Long story short
Back in 2007 I had the extraordinary opportunity to participate in the Relay Marathon Vienna, sent by the company where I used to work. It was my FIRST race and longest run EVER! Funny enough, I finished 16 km as a 1st leg in 01:42:31. Not proud of the time, but hey, still a Finisher! 🙂
Did I have a training plan, you ask??? Hell no! The only thing I had back then was the determination and ambition to get to the 2nd leg for the hand-off, especially given that I had to prove them all wrong (with a few exceptions, most of the guys were betting on my failure!). How could I let that happen?! 🙂 NEVER!
To tell you the truth, I took up running a month before the race, a month in which I trained 3 times a week with the rest of the team. It may have been crazy, however, I still remember that my longest run before the race was 10k. The race itself was very challenging, but the landscape and supporters cheering us made up for all the pain I had to put up with.
And this is how it all started … my LOVE for running!
8 years later
After 8 years of running regularly for fun – no training plans whatsoever – I realized that if I wanted to keep the LOVE fresh and alive, I had to start racing.
But being ‘mature’ enough – I even followed a course about nutrition and fitness at the Romanian Federation of Bodybuilding and Fitness back in 2011 in Bucharest (where I used to live for nearly 10 years), I realized that this time I need a ‘smart’ plan.
Unlike many beginners – they first sign up for a race which is a great motivator to keep them going – I did it my way – started training and picked up a race only when I’d feel confident.
Regardless of the side of the battle you are in, you need to start training and visualizing your first race. You should think about the race once in a while on your long runs, especially if you are worried about being nervous.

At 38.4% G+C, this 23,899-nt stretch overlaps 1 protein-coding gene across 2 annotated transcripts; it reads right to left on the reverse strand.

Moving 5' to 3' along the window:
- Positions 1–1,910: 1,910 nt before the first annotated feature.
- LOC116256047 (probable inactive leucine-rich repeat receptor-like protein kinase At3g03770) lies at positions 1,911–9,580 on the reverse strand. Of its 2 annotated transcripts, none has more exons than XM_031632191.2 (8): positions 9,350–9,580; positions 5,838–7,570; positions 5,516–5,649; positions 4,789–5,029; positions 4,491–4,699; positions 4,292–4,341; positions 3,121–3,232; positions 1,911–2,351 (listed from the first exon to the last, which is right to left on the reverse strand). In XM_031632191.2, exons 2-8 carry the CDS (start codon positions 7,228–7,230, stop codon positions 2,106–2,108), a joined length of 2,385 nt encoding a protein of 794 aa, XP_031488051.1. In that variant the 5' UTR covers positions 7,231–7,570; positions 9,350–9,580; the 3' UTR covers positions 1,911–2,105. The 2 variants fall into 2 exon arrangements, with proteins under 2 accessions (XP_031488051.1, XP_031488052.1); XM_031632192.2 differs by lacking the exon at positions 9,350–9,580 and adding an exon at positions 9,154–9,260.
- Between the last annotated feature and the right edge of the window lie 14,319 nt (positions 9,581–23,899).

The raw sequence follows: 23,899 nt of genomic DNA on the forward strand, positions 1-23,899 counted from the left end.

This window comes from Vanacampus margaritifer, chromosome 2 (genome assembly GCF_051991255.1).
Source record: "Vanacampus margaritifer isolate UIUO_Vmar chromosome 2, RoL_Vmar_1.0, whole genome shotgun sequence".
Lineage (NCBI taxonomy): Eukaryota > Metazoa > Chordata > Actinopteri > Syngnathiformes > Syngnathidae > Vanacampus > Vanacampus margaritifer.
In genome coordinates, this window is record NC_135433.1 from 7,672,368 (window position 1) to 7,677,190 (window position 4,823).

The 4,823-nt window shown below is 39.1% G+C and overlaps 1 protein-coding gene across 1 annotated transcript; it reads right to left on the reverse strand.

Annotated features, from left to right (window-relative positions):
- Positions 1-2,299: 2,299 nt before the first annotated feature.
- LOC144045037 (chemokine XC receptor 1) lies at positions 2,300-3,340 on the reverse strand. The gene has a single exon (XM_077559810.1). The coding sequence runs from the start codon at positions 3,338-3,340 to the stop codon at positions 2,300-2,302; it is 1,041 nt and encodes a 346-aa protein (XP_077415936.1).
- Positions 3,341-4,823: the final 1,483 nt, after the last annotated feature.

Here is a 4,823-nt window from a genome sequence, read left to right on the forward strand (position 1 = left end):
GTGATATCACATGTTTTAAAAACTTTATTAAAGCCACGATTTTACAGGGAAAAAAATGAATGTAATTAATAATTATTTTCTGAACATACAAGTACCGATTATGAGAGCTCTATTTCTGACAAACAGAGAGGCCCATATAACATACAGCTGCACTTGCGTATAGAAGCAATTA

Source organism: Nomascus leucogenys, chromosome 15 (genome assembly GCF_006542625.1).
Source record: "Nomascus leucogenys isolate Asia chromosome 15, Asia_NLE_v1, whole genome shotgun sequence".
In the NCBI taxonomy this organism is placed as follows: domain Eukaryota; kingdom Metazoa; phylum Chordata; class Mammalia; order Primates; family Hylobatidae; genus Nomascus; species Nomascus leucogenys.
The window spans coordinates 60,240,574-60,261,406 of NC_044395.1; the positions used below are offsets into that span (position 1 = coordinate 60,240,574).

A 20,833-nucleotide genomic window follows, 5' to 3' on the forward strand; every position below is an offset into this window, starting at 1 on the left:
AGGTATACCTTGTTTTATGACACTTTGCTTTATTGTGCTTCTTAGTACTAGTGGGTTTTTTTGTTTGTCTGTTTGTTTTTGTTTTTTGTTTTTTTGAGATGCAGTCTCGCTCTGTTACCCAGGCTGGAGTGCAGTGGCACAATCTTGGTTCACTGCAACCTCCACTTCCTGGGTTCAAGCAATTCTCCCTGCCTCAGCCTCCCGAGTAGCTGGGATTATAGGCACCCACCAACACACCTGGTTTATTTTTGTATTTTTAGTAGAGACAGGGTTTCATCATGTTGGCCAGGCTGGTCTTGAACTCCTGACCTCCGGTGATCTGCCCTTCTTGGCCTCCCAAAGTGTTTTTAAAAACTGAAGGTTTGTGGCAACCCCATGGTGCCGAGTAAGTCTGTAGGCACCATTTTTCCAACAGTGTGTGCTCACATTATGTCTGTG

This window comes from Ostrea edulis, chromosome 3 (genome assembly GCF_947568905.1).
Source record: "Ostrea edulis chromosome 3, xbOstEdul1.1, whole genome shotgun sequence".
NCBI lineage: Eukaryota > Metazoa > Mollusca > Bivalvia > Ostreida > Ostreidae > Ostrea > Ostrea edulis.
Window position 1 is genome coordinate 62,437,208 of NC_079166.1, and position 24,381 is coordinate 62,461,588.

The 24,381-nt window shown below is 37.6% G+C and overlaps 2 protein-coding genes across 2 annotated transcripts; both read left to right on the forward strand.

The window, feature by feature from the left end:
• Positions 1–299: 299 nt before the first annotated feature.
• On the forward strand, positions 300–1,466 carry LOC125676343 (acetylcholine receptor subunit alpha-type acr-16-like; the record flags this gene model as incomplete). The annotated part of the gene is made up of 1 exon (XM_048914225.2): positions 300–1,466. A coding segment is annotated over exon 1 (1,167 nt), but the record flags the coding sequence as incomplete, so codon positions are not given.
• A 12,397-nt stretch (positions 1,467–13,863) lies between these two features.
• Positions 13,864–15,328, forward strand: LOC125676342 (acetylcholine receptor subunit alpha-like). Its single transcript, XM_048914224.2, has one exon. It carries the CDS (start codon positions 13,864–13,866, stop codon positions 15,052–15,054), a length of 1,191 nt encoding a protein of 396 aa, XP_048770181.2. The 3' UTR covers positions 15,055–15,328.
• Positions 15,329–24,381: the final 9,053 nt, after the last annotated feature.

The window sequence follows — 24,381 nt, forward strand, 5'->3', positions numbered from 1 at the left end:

6 months before the race
So I created myself a training schedule and I did my best to stick to it. Here is a sneak peek at what my weekly plan would look like:
Monday, Day 1 – I’d sometimes go for a short run, maintaining a comfortable pace (for instance, 7km at 6’00″ average pace), or on a bike (45 mins). Or you can go to your favorite class at the gym, or simply run on the treadmill. The possibilities are endless, really.
Tuesday, Day 2 – I’d go to the Body-Pump class at the gym (one of the few that I like) and try with every month to push through pain and overcome my limits by adding more weights (better ask the teacher when and how to do it).
Wednesday, Day 3 – I’d go for a long run (as we’re all different, you get to decide the distance; for instance, it could be 8km, 10km or 13km), at a very comfortable pace so that I could hold a conversation (I don’t mind talking to myself now and then). If that’s still too much for you – still huffing and puffing – then slow down (obviously, you’re running too fast!) and STOP worrying about the speed. Usually, speed comes with tons of practice and intervals, so just focus on finishing the distance you have in mind. I’d recommend you walk a few minutes after every run. That way, you’re more likely to feel comfortable with your run.
Thursday, Day 4 – Recovery day! Some people say that you shouldn’t exercise at all on your rest day, some others recommend you do at least a non-impact activity like stretching at home, yoga, swimming, walking. I for one prefer to take my bike out and enjoy the surroundings.
Friday, Day 5 – Body-Pump class again. Incorporate cross-training into your routine, it can help boost your endurance (I promise you that!). Now, what I DON’T do is to lift weights the day before a long run. I prefer to keep all the strength I need for a long and hardcore run.